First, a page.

The wonderful power of prayer has brought another miracle. Campbell is back home and living with his entire family. He is making progress but will need care and prayers for the next several years. His immune system is very fragile, but he is in great spirits. His family would like to thank each and every person who was kind enough to remember Campbell and the Couick family in their prayers. Faith shall keep us strong. Thank you, and God Bless.

Bosie Martin

UPDATES FROM THE COUICKS

June 17, 1998

Dear Friends and Family,

Since we last wrote to you, we've had more good days than bad days. Unfortunately, the bad days seem to be bunching up on us now. Campbell has been hospitalized since Monday, June 8, because he has a "FUO" (a fever of unknown origin), and the doctors have thus far been unable to treat it with antibiotics. While such fevers occur in a large number of post-transplant patients and are most likely attributable to viruses, Campbell's illness has made us all uneasy. Fortunately, fever is the only major component of Campbell's illness, and he has escaped nausea, etc.

As always, we appreciate your continued prayers for Campbell and ask that you include in your prayers a petition for Campbell's healing and release from the hospital.

Love,

Mike and Mary

THE EARLIER LETTERS

 

May 12, 1998

Dear Friends and Family:

Our family has much for which to be thankful. Campbell's transplant was marked by a series of "breaks" that equal nothing less than a miracle. While he was and still is weakened by the truckload of chemotherapy and other medications he has taken, he has been spared many risks and possible complications. We thank you for your many prayers and thank our Heavenly Father for his continuing love and grace.

Some specifics on Campbell's recovery are: (1) at 21 days post-transplant, his marrow was 100% donor marrow (this is a good prognosticator of his success); (2) Campbell's donor was healthy and, much to everyone's surprise, did not have typical "every-adult-has-those" viruses (Campbell gets to skip some of the harsher post-transplant medications); and (3) early indications of a fungal infection in the liver proved to be either unfounded or cured by a concentrated round of treatment. Campbell is eating well (mozzarella cheese with balsamic vinegar remains his favorite - we don't try to understand it or explain it). His strength is returning. Mary and I were very anxious when Campbell came home just 20 days after his transplant. While his release seemed so sudden, it now appears that we just weren't prepared for that large of a miracle. As you continue to pray for Campbell, please add a huge dose of praise.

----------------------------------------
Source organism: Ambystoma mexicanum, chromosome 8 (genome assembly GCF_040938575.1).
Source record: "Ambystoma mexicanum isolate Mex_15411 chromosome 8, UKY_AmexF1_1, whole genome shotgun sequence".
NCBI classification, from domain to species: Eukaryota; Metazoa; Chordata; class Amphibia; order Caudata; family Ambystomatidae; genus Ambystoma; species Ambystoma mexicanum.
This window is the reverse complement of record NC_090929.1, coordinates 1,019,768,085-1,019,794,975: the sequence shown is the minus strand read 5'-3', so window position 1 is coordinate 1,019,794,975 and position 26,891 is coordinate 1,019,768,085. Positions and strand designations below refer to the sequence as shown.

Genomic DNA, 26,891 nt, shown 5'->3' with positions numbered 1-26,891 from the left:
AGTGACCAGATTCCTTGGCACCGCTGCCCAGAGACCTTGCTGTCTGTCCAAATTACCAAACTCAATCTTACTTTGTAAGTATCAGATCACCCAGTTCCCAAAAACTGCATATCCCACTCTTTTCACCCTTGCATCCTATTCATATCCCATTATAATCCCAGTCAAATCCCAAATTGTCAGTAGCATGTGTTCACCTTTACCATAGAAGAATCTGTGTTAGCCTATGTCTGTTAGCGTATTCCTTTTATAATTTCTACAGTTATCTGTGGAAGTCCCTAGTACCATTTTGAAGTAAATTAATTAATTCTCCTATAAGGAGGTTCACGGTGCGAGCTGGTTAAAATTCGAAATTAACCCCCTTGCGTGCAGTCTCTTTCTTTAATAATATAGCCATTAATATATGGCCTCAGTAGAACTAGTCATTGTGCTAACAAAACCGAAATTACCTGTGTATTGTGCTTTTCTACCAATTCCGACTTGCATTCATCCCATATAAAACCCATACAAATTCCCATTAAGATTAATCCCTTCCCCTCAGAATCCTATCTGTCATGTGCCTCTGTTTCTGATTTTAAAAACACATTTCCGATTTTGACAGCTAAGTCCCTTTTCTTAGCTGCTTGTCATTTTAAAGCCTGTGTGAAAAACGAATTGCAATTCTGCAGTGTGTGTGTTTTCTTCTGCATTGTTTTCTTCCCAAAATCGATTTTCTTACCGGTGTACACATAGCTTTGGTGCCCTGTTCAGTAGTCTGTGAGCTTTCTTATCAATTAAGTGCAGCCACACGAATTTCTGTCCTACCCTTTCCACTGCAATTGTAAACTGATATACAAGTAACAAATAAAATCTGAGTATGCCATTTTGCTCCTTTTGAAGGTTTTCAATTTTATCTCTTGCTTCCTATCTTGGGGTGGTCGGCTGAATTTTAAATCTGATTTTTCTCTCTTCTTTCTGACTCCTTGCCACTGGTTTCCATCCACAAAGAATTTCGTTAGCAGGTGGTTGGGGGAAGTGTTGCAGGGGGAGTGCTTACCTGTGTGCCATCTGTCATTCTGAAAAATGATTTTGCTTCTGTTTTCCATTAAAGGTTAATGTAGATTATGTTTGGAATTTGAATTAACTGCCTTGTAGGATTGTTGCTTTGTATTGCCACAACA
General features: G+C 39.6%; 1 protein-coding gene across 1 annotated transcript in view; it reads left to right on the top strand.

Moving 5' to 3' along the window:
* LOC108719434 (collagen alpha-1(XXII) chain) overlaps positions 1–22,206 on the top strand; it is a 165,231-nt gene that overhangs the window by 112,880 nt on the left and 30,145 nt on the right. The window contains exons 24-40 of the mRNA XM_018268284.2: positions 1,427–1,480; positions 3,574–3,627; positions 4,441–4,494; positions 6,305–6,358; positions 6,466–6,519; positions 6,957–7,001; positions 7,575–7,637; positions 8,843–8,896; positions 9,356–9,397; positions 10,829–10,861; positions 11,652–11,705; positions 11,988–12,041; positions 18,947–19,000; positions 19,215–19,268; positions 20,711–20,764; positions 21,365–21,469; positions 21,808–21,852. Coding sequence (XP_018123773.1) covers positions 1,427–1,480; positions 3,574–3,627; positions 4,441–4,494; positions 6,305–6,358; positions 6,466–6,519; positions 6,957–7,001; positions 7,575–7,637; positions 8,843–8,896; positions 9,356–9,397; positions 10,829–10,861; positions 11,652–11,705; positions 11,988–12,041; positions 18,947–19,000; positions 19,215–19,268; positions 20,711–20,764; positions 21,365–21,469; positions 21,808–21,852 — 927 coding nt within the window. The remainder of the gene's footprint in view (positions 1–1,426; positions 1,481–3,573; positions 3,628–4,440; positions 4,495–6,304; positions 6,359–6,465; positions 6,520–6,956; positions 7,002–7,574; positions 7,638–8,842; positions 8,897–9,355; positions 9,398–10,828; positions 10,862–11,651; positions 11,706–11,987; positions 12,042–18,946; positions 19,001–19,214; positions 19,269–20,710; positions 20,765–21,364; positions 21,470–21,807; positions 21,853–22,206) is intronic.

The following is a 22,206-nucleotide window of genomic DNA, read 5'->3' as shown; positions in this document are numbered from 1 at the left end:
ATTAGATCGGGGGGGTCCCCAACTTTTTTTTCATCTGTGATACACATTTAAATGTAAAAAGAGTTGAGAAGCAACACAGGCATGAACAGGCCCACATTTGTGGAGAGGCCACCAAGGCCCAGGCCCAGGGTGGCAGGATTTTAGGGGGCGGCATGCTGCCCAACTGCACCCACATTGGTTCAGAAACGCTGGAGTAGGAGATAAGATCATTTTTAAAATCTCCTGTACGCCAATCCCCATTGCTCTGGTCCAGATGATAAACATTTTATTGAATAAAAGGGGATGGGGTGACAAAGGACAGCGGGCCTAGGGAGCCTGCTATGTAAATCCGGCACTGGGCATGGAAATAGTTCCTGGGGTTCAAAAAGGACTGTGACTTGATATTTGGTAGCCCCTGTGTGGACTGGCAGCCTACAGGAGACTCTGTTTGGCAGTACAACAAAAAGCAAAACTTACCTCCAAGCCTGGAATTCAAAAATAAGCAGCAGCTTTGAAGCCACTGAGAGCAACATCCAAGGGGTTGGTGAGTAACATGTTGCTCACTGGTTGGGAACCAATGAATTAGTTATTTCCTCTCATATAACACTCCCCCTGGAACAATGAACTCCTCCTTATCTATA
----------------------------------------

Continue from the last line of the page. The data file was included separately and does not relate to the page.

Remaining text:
As Campbell's recovery continues over the next several months, please keep him in your prayers. In particular, please pray for his recovery to continue to be free of complications and that the transplant is a permanent cure.

We wonder how we can ever begin to thank you. We're hoping that some day soon we can share with you the laugh of a little boy as a start.

Love,
Mike and Mary

March 18, 1998


Mike and Mary Couick
1912 Churchill Gate Cove
Cordova, Tennessee 38018


Dear Friends and Family:

Much has happened since Mary and I last wrote to you in December. Campbell’s diagnosis as having Acute Lymphocytic Leukemia (ALL) was confirmed and his delayed remission from ALL solidified his physician’s decision to follow his several rounds of chemotherapy with an allogeneic bone marrow transplant. While Campbell’s remission [the point where chemotherapy produces a marrow with no detectable levels of leukemic blasts and there is solid recovery of component blood cells (i.e. platelets and white blood cells)] was delayed and this delay marked him as a high risk ALL patient, you would never know it. His is and has been "wide open." Campbell doesn’t come into a room, he covers the territory like a hyperactive hunting dog. Nothing is left unchecked or unchanged. While this has been absolute confirmation of his fighting spirit, it has also made certain restaurateurs flinch when they see the family coming.
While the great doctors and nurses at St. Jude have been important to Campbell’s progress, we rate their work as third in importance of all positive influences on Campbell’s health. Number one, of course, is God’s never ending and ever-strengthening love for Campbell and us all. We know that many prayers are offered by you. God hears them, we feel them and Campbell has done so well because of your prayers for his doctors and his family to remain within God’s will in his care and treatment.